Special Special Features

Special Features (SFs) are collections of papers on a specific research theme. For example, here at Journal of Animal Ecology we have had recent SFs on movement ecology and metabolic currencies and constraints, as well as a cross-journal British Ecological Society SF on demography. Recently, the senior editors of JAE met to discuss the role of SFs in our journal and how we could shake things up a little.

One of the key roles of our SFs is that they highlight important areas in animal ecology that are emerging and/or undergoing rapid development, and we want to continue to support this role. But previous SFs have nearly always been the brain-child of a small team of authors, which has the benefit that these people often form a coherent group of experts in a particular area. The down-side, however, is that the contributors are necessarily a restricted pool of (often like-minded) individuals who share a common view of that particular topic.

We feel that there is a need to open up the process to other individuals who perhaps take a different, or even contrary, viewpoint. To this end, we have decided to trial ‘open call’ Special Features in which we invite potential authors from across emerging fields to contribute. Of course, this is not a new concept, and it appears to work successfully at other journals that have tried it, but it is new to us and we are keen to see how it works out. This is not to say that we will not continue to be receptive to fully-formed teams of authors who wish to suggest potential SF topics, but we do feel that this new approach could yield something different and exciting for our journal.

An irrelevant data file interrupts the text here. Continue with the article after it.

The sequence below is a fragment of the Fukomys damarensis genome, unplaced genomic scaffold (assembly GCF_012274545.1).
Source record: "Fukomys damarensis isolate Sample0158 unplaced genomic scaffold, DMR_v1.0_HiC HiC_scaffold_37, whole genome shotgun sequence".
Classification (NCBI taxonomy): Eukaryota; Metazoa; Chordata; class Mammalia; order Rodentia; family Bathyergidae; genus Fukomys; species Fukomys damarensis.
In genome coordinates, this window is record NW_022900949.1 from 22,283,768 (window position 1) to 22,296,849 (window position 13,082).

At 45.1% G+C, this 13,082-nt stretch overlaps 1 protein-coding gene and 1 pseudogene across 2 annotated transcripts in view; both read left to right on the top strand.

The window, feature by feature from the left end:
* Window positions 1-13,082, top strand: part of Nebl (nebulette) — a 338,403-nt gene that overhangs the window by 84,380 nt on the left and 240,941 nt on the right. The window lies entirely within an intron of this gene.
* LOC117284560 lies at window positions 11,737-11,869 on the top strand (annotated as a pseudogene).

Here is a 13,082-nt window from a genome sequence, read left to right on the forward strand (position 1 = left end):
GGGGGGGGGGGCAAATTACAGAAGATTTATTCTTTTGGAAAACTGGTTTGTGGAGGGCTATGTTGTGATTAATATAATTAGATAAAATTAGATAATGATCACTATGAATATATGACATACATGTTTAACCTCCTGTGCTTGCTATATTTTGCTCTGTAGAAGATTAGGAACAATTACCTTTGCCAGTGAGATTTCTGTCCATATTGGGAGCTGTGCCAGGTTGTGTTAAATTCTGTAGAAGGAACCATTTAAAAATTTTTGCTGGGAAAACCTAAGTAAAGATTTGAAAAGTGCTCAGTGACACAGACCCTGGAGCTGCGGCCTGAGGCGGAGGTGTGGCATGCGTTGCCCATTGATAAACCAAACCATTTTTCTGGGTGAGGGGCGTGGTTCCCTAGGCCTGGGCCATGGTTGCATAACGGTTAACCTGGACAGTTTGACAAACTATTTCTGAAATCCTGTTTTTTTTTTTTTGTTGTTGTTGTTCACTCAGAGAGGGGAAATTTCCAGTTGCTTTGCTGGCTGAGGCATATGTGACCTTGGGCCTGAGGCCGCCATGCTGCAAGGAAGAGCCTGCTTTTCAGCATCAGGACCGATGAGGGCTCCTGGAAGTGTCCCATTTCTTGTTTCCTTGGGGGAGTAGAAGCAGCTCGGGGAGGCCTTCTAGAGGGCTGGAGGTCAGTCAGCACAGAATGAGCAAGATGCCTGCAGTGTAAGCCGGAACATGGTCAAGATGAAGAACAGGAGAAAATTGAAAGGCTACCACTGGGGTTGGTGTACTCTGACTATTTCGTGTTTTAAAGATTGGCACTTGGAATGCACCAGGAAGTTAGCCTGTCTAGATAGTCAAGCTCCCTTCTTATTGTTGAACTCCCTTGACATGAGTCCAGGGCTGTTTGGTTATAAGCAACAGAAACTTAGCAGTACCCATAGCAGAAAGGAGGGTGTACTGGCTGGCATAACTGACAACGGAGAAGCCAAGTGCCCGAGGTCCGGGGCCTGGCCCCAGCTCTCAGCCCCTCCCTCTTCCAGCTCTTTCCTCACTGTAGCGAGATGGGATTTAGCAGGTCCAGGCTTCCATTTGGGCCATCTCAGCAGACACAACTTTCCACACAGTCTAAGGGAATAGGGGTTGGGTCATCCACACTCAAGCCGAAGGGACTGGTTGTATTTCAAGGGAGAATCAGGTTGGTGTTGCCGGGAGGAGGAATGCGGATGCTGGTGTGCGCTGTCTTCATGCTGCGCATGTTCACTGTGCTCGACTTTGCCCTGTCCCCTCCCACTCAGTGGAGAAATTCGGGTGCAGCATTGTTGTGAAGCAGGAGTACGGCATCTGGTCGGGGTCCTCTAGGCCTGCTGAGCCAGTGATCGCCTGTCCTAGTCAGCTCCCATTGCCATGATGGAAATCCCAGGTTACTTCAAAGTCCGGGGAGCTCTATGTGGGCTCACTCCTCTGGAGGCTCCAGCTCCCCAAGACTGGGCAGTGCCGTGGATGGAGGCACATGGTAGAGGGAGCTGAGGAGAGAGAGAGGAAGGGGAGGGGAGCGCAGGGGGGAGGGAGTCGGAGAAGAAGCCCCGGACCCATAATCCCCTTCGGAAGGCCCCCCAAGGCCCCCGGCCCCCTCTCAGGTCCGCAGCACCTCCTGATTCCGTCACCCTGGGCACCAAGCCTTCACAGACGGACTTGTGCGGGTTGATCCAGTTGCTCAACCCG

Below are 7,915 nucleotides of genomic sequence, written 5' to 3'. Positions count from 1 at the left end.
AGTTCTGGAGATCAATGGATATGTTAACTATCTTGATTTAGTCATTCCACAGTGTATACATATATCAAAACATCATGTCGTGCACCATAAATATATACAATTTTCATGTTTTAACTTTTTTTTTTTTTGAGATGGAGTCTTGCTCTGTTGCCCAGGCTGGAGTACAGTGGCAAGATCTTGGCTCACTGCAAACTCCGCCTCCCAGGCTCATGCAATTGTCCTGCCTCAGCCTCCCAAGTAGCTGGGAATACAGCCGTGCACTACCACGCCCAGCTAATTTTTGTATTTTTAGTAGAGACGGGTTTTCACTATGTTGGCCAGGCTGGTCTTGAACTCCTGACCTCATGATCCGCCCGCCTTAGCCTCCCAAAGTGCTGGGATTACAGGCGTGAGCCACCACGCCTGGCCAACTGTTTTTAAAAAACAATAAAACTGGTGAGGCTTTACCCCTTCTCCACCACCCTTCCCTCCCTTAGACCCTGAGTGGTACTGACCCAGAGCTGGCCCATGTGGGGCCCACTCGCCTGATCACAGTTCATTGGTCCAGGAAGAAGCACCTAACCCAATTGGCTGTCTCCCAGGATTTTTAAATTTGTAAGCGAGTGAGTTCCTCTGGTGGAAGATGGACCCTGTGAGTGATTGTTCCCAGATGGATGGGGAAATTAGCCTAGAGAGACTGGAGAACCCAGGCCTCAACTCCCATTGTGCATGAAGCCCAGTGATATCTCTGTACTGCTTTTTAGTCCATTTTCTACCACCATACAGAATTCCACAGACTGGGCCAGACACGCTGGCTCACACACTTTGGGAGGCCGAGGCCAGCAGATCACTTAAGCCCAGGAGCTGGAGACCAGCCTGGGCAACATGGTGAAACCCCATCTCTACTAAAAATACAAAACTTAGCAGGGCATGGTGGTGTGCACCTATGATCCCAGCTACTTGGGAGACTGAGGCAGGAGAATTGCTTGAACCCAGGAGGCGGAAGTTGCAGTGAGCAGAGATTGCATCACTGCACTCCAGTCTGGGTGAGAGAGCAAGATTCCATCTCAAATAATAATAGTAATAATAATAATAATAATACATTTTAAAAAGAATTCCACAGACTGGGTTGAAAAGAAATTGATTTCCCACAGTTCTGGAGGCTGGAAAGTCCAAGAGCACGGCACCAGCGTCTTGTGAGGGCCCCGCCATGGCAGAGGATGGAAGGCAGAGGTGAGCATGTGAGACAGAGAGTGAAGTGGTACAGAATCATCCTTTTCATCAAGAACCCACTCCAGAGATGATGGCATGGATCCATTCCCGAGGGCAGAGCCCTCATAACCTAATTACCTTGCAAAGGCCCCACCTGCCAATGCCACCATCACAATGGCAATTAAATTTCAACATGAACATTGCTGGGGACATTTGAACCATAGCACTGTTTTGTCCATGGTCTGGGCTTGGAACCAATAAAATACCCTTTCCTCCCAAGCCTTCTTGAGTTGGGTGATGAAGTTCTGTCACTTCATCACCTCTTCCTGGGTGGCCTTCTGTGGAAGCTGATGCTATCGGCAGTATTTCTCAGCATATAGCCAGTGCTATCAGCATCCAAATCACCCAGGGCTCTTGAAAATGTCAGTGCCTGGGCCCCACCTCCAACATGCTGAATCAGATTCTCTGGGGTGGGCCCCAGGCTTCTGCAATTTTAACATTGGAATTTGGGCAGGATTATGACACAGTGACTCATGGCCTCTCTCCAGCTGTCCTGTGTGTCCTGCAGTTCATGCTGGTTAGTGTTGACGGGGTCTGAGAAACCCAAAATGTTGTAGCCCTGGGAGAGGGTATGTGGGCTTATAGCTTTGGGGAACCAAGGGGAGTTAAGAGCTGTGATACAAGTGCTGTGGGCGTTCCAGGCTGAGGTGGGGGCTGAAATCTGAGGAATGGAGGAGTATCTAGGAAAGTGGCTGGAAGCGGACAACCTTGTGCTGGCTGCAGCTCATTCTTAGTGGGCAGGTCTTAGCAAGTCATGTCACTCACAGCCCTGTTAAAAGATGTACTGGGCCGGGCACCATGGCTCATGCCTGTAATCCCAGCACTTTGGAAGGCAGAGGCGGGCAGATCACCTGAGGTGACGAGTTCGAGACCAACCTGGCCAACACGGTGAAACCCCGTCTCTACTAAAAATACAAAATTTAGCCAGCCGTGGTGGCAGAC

The first of these open calls is in the area of “animal host-microbe interactions”. With the recent advent of modern molecular approaches, including next-generation sequencing, it has become possible to characterise the rich resident and transitory microbial communities living within animal hosts, including the host gut microbiome, covert pathogens and endo-symbionts. The recent explosion of this field over the last decade is starting to facilitate a greater understanding of the functional role and consequences of variation in animal host microbiota, and the ecological and evolutionary interactions between the host, its resident microbiota and factors such as disease susceptibility, nutritional ecology, life-history strategies, social networks and animal behaviour. The understanding of host–microbe interactions also has applied relevance for a range of fields, including crop pest control, wildlife conservation and animal, and even human, health.

So, here, we launch an open call for papers on animal host–microbe interactions for publication in a Special Feature in 2017. Interested authors should submit their manuscripts  in the usual way through the Journal of Animal Ecology website, clearly stating in the cover letter accompanying the submission that you wish to be considered for publication as part of this Special Feature. Pre-submission enquiries are not necessary, but any questions can be directed to: admin@journalofanimalecology.org. The deadline for submitting manuscripts is 20th December 2016, with an expected issue publication date of July 2017. Of course, as usual, accepted papers will be published online as soon as they are ready in Early View.

For further information about the new BES Special Interest Group in Microbial Ecology, and the exiting new initiatives they have planned, see here.

Ken Wilson

Executive Editor,
Journal of Animal Ecology
@spodoptera007

Advertisements

One response to “Special Special Features

  1. Pingback: Animal host–microbe interactions Special Feature Open call – Only 2 months to go! | Animal Ecology In Focus·

Leave a Reply

Fill in your details below or click an icon to log in:

WordPress.com Logo

You are commenting using your WordPress.com account. Log Out / Change )

Twitter picture

You are commenting using your Twitter account. Log Out / Change )

Facebook photo

You are commenting using your Facebook account. Log Out / Change )

Google+ photo

You are commenting using your Google+ account. Log Out / Change )

Connecting to %s